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Title: Syntrophic interactions and mechanisms underpinning anaerobic methane oxidation: targeted metaproteogenomics, single-cell protein detection and quantitative isotope imaging of microbial consortia

Syntrophy and mutualism play a central role in carbon and nutrient cycling by microorganisms. Yet, our ability to effectively study symbionts in culture has been hindered by the inherent interdependence of syntrophic associations, their dynamic behavior, and their frequent existence at thermodynamic limits. Now solutions to these challenges are emerging in the form of new methodologies. Developing strategies that establish links between the identity of microorganisms and their metabolic potential, as well as techniques that can probe metabolic networks on a scale that captures individual molecule exchange and processing, is at the forefront of microbial ecology. Understanding the interactions between microorganisms on this level, at a resolution previously intractable, will lead to our greater understanding of carbon turnover and microbial community resilience to environmental perturbations. In this project, we studied an enigmatic syntrophic association between uncultured methane-oxidizing archaea and sulfate-reducing bacteria. This environmental archaeal-bacterial partnership represents a globally important sink for methane in anoxic environments. The specific goals of this project were organized into 3 major tasks designed to address questions relating to the ecophysiology of these syntrophic organisms under changing environmental conditions (e.g. different electron acceptors and nutrients), primarily through the development of microanalytical imaging methods which enable themore » visualization of the spatial distribution of the partners within aggregates, consumption and exchange of isotopically labeled substrates, and expression of targeted proteins identified via metaproteomics. The advanced tool set developed here to collect, correlate, and analyze these high resolution image and isotope-based datasets from methane-oxidizing consortia has the potential to be widely applicable for studying and modeling patterns of activity and interactions across a broad range of spatially structured microbial partnerships, including other syntrophic associations, microbial mats, biofilms, and plant-microbe or animal-microbe symbioses in nature.« less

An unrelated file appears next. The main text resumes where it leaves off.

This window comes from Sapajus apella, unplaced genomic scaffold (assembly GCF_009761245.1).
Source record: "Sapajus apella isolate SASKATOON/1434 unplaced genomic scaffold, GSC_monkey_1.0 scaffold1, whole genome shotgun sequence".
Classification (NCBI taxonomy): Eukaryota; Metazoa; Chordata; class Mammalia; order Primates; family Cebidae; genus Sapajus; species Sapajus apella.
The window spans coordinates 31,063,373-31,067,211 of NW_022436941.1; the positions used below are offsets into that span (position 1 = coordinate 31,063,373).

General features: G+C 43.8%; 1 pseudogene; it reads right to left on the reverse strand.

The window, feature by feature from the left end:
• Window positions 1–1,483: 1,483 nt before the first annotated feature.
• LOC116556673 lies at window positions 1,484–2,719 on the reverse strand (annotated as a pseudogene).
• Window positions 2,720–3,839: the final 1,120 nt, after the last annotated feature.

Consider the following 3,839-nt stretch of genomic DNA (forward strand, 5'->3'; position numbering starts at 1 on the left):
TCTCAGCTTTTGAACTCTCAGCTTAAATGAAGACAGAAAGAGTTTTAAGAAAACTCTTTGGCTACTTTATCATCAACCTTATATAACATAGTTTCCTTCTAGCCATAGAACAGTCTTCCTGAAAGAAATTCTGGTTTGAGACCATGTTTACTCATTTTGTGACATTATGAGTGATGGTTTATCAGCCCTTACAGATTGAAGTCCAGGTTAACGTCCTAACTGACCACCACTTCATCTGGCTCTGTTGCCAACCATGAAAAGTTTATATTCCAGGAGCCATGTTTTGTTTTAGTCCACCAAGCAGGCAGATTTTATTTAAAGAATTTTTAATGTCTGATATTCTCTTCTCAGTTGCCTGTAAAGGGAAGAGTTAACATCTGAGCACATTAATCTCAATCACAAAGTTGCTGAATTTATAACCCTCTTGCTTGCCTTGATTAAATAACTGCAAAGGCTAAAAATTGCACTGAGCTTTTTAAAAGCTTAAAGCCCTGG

1. California Inst. of Technology (CalTech), Pasadena, CA (United States). Division of Geological and Planetary Sciences
Publication Date:
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Report Number(s):
DOE Contract Number:
Resource Type:
Technical Report
Research Org:
California Inst. of Technology (CalTech), Pasadena, CA (United States)
Sponsoring Org:
USDOE Office of Science (SC), Biological and Environmental Research (BER) (SC-23)
Country of Publication:
United States
03 NATURAL GAS; 59 BASIC BIOLOGICAL SCIENCES; 54 ENVIRONMENTAL SCIENCES; methane; syntrophy; stable isotope probing; nanoSIMS; proteomics